Mandatory Parenting Class

In New Jersey, divorcing parents with minor children are required to complete a mandatory parenting class before their divorce can be finalized. The purpose of the class is to help parents learn how to deal with the challenges of co-parenting after divorce. The class covers topics such as communication, conflict resolution, and creating a parenting plan.

It is important to note that the class is not meant to teach parents how to be friends with their ex-partner. Rather, it is designed to help parents learn how to effectively co-parent their children after divorce.

Classes are typically offered by local community organizations or online. There is usually a fee associated with the class, but some scholarships may be available for low-income families. For more information about the mandatory parenting class in New Jersey, please contact your local county court.

Required Mediation For Child Custody

If you’re going through a divorce in New Jersey, chances are you’ll be required to participate in court-ordered mediation. Mediation is a process where the parents meet with a neutral third party to try to reach an agreement on various divorce-related issues, such as child custody and visitation, property division, and alimony.

While mediation can be helpful in some cases, it’s not right for every couple. If you and your ex are able to communicate reasonably well and reach agreements on your own, then you may be able to bypass mediation altogether. However, if there are custody or visitation issues that need to be resolved, or if you’re not sure how to divide your property fairly, then mediation may be the best option. Court-ordered mediation can be time-consuming and frustrating, but it’s often the best way to reach an agreement that works for everyone involved.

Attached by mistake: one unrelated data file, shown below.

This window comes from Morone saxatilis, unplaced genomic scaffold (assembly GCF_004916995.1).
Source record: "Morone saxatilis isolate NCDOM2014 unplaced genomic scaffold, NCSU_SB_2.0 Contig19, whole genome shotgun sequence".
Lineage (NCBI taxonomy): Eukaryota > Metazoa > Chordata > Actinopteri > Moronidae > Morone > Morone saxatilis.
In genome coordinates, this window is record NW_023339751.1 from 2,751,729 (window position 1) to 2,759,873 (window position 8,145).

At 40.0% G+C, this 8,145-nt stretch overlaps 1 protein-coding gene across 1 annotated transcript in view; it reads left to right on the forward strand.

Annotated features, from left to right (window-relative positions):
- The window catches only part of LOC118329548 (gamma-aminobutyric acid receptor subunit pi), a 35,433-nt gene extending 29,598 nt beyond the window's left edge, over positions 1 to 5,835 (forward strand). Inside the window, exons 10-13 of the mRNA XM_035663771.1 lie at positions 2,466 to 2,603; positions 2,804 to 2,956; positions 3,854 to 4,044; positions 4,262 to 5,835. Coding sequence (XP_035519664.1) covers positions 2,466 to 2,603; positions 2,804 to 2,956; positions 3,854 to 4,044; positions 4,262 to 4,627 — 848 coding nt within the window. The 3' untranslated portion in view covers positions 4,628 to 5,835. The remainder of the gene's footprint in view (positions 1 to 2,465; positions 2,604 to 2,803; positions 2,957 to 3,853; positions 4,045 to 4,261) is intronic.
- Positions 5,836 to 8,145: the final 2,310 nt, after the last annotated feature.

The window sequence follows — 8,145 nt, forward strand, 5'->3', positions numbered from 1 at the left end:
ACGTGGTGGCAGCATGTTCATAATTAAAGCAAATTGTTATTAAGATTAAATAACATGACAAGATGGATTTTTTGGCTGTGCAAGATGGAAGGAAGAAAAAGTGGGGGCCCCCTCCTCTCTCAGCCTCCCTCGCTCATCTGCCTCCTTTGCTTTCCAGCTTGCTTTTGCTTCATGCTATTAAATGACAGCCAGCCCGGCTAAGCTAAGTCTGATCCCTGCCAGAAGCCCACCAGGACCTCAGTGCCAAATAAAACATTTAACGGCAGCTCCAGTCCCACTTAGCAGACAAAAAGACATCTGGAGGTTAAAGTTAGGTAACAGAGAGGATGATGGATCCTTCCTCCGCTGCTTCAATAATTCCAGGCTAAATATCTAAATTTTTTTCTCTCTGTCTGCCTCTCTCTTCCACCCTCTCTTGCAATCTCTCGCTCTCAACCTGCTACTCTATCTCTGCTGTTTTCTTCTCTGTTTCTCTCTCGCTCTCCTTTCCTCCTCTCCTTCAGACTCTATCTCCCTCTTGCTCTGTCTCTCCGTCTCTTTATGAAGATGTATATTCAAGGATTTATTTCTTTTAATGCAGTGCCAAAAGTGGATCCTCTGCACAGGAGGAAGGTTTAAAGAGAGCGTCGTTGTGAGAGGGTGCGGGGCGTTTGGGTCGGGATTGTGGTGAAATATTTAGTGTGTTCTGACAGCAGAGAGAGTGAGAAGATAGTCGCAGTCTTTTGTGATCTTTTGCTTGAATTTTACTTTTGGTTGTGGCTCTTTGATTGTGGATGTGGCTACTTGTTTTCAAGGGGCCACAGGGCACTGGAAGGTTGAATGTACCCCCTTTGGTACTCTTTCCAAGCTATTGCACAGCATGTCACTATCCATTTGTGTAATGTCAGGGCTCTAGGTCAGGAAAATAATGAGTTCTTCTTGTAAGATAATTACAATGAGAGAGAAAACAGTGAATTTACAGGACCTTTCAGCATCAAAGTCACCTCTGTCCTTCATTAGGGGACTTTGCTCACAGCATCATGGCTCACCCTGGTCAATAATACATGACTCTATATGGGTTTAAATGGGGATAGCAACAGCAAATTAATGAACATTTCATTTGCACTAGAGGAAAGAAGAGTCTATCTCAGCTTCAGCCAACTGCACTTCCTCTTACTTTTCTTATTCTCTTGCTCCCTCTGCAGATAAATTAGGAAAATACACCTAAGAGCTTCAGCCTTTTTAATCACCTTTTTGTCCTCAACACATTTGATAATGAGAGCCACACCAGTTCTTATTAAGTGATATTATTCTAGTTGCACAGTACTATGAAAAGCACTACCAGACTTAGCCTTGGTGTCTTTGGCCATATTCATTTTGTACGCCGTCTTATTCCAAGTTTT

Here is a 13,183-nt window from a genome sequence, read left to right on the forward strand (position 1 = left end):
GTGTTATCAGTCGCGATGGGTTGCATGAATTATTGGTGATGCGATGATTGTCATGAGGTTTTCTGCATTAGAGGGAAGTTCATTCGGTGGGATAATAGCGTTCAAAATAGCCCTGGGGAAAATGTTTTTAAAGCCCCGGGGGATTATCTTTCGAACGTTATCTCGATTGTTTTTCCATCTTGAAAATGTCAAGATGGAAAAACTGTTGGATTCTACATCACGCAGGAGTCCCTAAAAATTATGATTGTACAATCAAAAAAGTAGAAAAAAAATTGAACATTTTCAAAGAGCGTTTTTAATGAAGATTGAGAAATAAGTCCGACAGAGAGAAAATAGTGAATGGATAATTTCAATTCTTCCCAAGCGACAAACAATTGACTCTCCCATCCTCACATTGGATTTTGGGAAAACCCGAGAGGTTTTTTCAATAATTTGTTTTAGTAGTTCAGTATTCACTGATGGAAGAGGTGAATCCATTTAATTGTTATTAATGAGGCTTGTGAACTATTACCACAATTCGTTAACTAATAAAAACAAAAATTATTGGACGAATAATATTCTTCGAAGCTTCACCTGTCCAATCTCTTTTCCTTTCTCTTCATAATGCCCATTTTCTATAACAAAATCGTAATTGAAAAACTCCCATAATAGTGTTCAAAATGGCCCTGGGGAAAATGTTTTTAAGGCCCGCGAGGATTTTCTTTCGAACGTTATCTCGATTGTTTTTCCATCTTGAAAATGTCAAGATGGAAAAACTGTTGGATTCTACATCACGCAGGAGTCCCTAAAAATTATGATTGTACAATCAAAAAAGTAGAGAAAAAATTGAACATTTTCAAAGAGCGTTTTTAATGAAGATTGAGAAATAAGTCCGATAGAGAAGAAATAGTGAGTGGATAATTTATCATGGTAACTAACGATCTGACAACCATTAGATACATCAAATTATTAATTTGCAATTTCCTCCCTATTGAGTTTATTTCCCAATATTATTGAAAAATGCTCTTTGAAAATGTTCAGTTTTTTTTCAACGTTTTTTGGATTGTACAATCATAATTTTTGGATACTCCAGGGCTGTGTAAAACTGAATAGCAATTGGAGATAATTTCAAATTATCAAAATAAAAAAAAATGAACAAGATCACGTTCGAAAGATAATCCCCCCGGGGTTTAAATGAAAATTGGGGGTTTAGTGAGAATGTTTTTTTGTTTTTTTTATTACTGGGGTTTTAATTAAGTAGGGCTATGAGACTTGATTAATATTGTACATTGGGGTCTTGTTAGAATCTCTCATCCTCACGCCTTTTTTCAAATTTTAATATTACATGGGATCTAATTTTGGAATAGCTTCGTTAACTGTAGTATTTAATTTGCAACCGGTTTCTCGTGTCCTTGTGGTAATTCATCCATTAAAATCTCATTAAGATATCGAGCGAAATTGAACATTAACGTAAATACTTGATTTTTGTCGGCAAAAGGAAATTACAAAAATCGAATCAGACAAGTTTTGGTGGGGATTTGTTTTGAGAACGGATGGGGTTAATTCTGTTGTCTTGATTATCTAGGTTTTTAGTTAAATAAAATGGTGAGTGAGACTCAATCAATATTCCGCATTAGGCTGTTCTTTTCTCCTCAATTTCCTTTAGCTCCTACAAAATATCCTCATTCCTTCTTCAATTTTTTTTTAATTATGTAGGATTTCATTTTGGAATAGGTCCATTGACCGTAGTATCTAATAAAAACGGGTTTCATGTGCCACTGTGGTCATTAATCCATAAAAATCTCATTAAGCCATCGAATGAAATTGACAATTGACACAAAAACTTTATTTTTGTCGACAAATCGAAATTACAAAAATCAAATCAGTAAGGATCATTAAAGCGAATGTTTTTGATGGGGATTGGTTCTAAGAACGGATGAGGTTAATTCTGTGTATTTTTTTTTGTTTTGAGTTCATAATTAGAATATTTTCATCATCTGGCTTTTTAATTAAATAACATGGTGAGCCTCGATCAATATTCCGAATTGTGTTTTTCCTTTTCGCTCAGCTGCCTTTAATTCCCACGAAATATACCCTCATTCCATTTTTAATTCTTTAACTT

When Is a Parent Unfit?

In cases where substantial evidence proves that a parent’s conduct is detrimental to their child, they may be considered unfit to be the child’s custodian. For example, if a parent is unable to provide their child with basic needs such as food, shelter, and medical care, they may be considered unfit.

Additionally, a parent may be deemed unfit if they are actively involved in substance abuse, have a history of violence or abuse, or are unable to provide a safe and stable home environment. If a parent is found to be unfit, they may lose custody of their child and/or be required to undergo treatment in order to regain custody.

Do You Need a Child Custody Lawyer?

While New Jersey State law aims to give every parent a fair opportunity to be an equal part of their child’s life, the key elements of the judicial process will not be compromised even in child custody cases. A child custody attorney is familiar with all the rules and procedures of the court and can help you prepare your case.

If you are being denied custody of your child or you are trying to limit the other parent’s access to the child, you have to show evidence of any substantial adverse effect on the child. The courts in New Jersey recognize how sensitive and delicate issues of child custody can be, and encourage the introduction of expert witnesses to help them make a decision in the best interest of the child. Your child custody attorney has the resources to get knowledgeable expert witnesses who can make a convincing submission of your interests to the court.

Contact A Morris County Child Custody Attorney Today

If you need a child custody attorney in Morris County, put the interests of your child in the capable hands of the attorneys at Nitti & Nitti. Call (973) 226-4141 or click here to schedule your free consultation.